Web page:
I tensed and stepped inside, covering the blackness with the guns. My night vision goggles lit up the interior of the building in a spectral green and white glow. There was no one in sight. My heart was pounding like a drum at a heavy metal concert. I took several deep breaths, forcing myself to calm down. I quickly went over the layout of the building in my head. The manufacturing plant was huge a maze of aisles and walkways, this made finding the assassins before they found Telmar unlikely.
I needed a bird’s eye view. Then I remembered; there was a conference room on the second floor of the engineering building. It had a massive wall of windows which overlooked the entire plant floor. I visualized the floor plan. The nearest stairs were to the left just down a short hall. The hallway door had an emergency exit only placard taped in place. I didn’t see an alarm bar, so I pushed the door open with my left hand. Clear. I ducked right and ran up the stairs, my leg throbbing with pain at each step. Just as I burst through the door I wondered if the assassins had also known about the vantage point. I didn’t need to wonder for long. As the door flew open, I could see the three men; one had jimmied a window open and was sighting in a sniper rifle. The other two had submachine guns pointed at the door; and, I realized with a little thrill of terror, that meant they were pointed at me.
Dr. Telmar had none of Nick’s qualms about destroying El Rey Industries’ Terrapin Creek factory. As convoluted as his mind was, some things were very simple. El Rey was Black Hand; therefore, El Rey was Evil; therefore, El Rey must be destroyed. He wrapped a thermite charge around the sprinkler main and proceeded inside. His targets were the five thousand gallon oxy-acetylene welding tanks on the west side of the plant.
He crept through the darkened building, past rows of equipment and racks of parts. Compared to the pictures on the corporate website, the place seemed very sinister. In the pale beam cast by his flashlight, the shadows shifted as if the machines were alive, and ready to pounce. He glanced down at the map in his hand. He thought he may have made a wrong turn at the last aisle. Unfortunately, there was no way to be sure. There were no clear lines of sight across the plant. The only guides were painted yellow lines on the floor, which marked forklift paths around elephantine pieces of equipment.
He passed a stack of flattened cardboard boxes, which could easily have filled a semi-truck. He continued to shine the beam around, looking for something familiar; a doorway, or a piece of equipment that he could also find on the map. He turned and headed for the outside wall of the building. If he could get there, he could avoid this maze. It would take longer, but he could creep around the perimeter of the building.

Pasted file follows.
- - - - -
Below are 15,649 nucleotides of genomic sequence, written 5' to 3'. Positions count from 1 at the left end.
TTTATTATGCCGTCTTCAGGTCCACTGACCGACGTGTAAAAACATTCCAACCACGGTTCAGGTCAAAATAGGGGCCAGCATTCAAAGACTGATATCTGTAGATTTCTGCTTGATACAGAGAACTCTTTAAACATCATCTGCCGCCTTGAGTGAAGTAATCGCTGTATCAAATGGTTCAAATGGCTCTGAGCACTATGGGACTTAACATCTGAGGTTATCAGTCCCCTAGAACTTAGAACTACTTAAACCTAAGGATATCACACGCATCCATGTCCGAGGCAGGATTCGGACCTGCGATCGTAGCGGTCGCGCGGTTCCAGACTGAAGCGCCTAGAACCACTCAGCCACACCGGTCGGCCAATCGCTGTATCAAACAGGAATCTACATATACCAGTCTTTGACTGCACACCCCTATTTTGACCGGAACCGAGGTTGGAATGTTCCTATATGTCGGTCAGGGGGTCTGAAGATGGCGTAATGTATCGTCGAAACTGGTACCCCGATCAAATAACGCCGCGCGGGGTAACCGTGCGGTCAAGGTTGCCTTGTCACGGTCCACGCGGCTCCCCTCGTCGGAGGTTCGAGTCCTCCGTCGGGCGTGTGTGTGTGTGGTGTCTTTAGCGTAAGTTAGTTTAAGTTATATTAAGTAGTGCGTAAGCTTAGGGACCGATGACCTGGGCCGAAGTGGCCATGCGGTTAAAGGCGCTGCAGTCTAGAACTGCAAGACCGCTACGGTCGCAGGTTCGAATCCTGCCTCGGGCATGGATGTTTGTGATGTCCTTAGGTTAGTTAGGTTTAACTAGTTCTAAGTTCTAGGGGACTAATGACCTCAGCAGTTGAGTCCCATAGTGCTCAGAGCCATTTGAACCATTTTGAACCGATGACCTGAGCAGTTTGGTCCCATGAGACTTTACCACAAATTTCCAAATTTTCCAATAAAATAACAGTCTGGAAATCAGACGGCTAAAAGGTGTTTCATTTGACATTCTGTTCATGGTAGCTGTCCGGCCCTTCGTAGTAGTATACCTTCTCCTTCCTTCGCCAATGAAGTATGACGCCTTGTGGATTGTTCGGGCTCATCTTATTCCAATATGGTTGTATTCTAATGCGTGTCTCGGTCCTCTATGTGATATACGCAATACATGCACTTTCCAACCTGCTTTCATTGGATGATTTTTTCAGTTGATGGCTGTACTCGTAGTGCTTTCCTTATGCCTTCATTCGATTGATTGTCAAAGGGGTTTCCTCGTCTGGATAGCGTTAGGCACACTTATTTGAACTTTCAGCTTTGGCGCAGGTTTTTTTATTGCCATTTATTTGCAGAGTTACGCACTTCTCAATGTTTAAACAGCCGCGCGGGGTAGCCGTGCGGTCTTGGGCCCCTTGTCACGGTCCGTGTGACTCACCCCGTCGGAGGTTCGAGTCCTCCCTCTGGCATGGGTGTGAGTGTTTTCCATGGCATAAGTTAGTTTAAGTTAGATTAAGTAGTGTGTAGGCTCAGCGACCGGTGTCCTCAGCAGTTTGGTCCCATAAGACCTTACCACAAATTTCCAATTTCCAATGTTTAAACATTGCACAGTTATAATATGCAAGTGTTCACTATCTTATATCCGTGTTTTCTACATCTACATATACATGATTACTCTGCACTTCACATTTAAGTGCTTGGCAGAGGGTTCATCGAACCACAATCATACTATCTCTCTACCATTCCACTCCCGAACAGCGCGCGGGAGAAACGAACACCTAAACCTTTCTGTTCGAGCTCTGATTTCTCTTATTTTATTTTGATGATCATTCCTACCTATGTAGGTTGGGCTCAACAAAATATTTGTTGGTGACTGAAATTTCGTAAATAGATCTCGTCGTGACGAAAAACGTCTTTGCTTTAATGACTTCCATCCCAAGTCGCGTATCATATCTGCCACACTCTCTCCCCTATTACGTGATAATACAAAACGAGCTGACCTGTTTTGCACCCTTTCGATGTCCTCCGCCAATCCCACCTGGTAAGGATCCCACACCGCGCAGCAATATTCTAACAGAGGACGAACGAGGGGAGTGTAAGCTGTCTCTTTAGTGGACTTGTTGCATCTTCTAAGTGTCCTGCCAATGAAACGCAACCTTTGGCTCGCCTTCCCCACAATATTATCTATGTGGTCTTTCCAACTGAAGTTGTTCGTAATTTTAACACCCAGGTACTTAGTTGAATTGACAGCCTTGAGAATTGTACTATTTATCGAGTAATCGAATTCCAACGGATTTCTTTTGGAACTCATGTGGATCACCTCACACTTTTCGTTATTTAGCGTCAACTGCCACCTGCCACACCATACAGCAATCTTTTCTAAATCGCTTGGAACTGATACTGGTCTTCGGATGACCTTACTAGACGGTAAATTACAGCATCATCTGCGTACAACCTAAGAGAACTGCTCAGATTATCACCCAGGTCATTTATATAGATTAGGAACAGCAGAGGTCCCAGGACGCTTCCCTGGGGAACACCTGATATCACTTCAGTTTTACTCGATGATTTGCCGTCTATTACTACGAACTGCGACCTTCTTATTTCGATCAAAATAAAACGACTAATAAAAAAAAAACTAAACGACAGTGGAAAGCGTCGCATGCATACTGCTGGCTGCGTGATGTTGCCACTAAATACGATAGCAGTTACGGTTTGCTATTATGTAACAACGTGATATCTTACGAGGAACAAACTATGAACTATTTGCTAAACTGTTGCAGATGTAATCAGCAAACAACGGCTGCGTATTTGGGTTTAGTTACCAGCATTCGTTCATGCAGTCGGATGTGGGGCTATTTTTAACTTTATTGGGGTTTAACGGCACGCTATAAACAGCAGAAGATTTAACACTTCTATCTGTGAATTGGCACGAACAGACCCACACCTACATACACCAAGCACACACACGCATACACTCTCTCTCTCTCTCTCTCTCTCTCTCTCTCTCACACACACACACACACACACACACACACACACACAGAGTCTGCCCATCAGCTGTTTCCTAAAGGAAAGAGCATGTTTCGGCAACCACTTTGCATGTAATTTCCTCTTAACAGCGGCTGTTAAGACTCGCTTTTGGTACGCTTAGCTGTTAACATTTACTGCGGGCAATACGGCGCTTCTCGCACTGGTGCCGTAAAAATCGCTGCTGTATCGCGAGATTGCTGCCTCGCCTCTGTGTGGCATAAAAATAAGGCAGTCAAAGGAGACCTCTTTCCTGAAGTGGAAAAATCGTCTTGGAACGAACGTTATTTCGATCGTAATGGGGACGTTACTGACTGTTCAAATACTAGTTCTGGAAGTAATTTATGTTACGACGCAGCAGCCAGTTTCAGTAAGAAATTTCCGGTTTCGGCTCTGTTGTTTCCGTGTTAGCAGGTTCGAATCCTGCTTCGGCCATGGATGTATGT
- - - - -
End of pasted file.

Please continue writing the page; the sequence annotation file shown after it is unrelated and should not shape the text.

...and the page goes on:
He paused as he heard a rustle behind him. He spun quickly, but nothing appeared in the beam of the flashlight. He continued towards the wall, his heart pounding. He wished that he had brought a gun with him.
It is never a pleasant thing to see the barrels of two silenced MP5s pointed at your chest. It is even less so when you know that those guns are being held by the same guys who’ve been trying to kill you all weekend. I responded fast, borrowing a trick from my days of paintball. I kicked my feet out from under myself and fell backward; bringing my gun up as I did so. I knew that if I survived this night, my back was going to horribly bruised.
There was a series of pops, and everything turned white as the muzzle flashes of the MP5s blanked my night vision goggles. The bullets spattered out through the open doorway over my head. My first shot had gone wide, and my hand slammed into the doorframe as I fell, sending the .45 spinning out of my grip. I squeezed the trigger on the dart pistol in my left hand, peppering the area where I had seen the men before my vision failed. I started rolling to the side, glad that I hadn’t entered the room before I saw the danger. I now had an inch of drywall between me and the three angry people who were trying to kill me.